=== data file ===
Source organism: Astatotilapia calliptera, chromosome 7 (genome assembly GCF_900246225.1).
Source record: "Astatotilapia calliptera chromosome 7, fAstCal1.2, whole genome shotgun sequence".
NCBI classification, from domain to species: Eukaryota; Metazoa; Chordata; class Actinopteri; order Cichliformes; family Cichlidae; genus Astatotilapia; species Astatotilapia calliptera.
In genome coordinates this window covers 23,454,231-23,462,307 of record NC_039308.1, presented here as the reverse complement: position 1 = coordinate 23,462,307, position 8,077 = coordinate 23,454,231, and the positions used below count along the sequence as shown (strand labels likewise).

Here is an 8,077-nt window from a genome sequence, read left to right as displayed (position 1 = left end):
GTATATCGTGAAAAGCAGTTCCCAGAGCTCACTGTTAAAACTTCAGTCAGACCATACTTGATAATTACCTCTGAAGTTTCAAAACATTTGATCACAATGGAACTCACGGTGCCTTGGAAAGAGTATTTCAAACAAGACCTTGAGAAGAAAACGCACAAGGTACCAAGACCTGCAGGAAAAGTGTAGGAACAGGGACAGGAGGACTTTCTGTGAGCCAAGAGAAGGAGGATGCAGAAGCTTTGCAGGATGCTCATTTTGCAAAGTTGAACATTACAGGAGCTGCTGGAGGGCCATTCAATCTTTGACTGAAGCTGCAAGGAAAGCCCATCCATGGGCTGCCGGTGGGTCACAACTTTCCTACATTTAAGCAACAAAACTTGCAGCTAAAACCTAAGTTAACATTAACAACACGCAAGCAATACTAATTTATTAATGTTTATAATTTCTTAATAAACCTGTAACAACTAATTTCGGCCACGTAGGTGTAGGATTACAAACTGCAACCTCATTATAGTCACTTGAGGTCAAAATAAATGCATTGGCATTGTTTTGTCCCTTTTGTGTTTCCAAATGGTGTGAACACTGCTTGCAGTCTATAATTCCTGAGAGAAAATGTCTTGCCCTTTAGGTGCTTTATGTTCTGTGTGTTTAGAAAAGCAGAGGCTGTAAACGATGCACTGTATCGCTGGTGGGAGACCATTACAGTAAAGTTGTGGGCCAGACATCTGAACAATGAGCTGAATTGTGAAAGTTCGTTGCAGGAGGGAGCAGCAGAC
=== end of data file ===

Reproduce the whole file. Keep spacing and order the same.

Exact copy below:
Source organism: Astatotilapia calliptera, chromosome 7 (genome assembly GCF_900246225.1).
Source record: "Astatotilapia calliptera chromosome 7, fAstCal1.2, whole genome shotgun sequence".
NCBI classification, from domain to species: Eukaryota; Metazoa; Chordata; class Actinopteri; order Cichliformes; family Cichlidae; genus Astatotilapia; species Astatotilapia calliptera.
In genome coordinates this window covers 23,454,231-23,462,307 of record NC_039308.1, presented here as the reverse complement: position 1 = coordinate 23,462,307, position 8,077 = coordinate 23,454,231, and the positions used below count along the sequence as shown (strand labels likewise).

Here is an 8,077-nt window from a genome sequence, read left to right as displayed (position 1 = left end):
GTATATCGTGAAAAGCAGTTCCCAGAGCTCACTGTTAAAACTTCAGTCAGACCATACTTGATAATTACCTCTGAAGTTTCAAAACATTTGATCACAATGGAACTCACGGTGCCTTGGAAAGAGTATTTCAAACAAGACCTTGAGAAGAAAACGCACAAGGTACCAAGACCTGCAGGAAAAGTGTAGGAACAGGGACAGGAGGACTTTCTGTGAGCCAAGAGAAGGAGGATGCAGAAGCTTTGCAGGATGCTCATTTTGCAAAGTTGAACATTACAGGAGCTGCTGGAGGGCCATTCAATCTTTGACTGAAGCTGCAAGGAAAGCCCATCCATGGGCTGCCGGTGGGTCACAACTTTCCTACATTTAAGCAACAAAACTTGCAGCTAAAACCTAAGTTAACATTAACAACACGCAAGCAATACTAATTTATTAATGTTTATAATTTCTTAATAAACCTGTAACAACTAATTTCGGCCACGTAGGTGTAGGATTACAAACTGCAACCTCATTATAGTCACTTGAGGTCAAAATAAATGCATTGGCATTGTTTTGTCCCTTTTGTGTTTCCAAATGGTGTGAACACTGCTTGCAGTCTATAATTCCTGAGAGAAAATGTCTTGCCCTTTAGGTGCTTTATGTTCTGTGTGTTTAGAAAAGCAGAGGCTGTAAACGATGCACTGTATCGCTGGTGGGAGACCATTACAGTAAAGTTGTGGGCCAGACATCTGAACAATGAGCTGAATTGTGAAAGTTCGTTGCAGGAGGGAGCAGCAGAC